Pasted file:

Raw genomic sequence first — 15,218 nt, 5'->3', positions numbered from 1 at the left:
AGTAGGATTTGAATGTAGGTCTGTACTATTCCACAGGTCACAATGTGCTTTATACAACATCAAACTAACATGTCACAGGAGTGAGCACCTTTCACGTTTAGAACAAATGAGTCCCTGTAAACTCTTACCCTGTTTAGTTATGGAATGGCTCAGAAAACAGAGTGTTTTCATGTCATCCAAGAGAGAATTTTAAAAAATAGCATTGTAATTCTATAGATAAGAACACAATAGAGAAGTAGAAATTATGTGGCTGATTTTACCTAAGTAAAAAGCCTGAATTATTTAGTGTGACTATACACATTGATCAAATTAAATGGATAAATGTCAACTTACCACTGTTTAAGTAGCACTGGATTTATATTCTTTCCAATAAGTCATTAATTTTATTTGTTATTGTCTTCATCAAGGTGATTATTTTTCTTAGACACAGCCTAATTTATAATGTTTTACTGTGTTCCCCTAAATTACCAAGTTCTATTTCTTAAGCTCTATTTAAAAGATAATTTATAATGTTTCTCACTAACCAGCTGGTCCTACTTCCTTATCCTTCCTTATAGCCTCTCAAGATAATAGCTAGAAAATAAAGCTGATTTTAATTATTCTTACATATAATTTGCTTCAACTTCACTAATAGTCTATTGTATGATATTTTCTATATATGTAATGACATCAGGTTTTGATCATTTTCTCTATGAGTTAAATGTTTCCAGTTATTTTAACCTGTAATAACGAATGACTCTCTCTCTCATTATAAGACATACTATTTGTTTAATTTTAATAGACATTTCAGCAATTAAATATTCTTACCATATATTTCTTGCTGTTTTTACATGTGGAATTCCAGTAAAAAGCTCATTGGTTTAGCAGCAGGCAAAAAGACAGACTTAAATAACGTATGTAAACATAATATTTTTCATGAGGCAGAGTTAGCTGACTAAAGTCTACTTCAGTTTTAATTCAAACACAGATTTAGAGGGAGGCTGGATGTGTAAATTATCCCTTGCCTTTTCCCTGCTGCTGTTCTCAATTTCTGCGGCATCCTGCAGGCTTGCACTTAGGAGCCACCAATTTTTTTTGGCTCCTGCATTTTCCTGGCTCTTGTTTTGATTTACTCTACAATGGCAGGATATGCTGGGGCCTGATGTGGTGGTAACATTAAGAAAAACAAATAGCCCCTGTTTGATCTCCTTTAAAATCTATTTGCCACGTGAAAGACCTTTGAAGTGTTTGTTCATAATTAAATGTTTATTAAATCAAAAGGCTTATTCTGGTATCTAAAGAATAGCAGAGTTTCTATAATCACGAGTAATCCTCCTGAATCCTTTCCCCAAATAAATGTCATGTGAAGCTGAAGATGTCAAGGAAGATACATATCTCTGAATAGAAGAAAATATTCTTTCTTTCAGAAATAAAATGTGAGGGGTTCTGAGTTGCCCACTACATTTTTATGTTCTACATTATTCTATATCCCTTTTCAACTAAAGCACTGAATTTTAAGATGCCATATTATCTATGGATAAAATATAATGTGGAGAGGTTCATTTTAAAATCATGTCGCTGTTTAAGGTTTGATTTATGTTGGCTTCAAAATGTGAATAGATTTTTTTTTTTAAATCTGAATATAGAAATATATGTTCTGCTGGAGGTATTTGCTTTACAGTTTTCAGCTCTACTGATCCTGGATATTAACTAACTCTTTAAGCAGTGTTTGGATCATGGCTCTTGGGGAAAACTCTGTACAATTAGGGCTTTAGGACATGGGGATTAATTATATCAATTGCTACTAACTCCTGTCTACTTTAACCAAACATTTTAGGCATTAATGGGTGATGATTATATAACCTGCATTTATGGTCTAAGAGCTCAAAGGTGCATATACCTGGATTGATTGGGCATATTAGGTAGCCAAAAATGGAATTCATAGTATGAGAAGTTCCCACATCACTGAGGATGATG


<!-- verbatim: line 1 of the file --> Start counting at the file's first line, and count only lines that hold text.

Raw genomic sequence first — 15,218 nt, 5'->3', positions numbered from 1 at the left: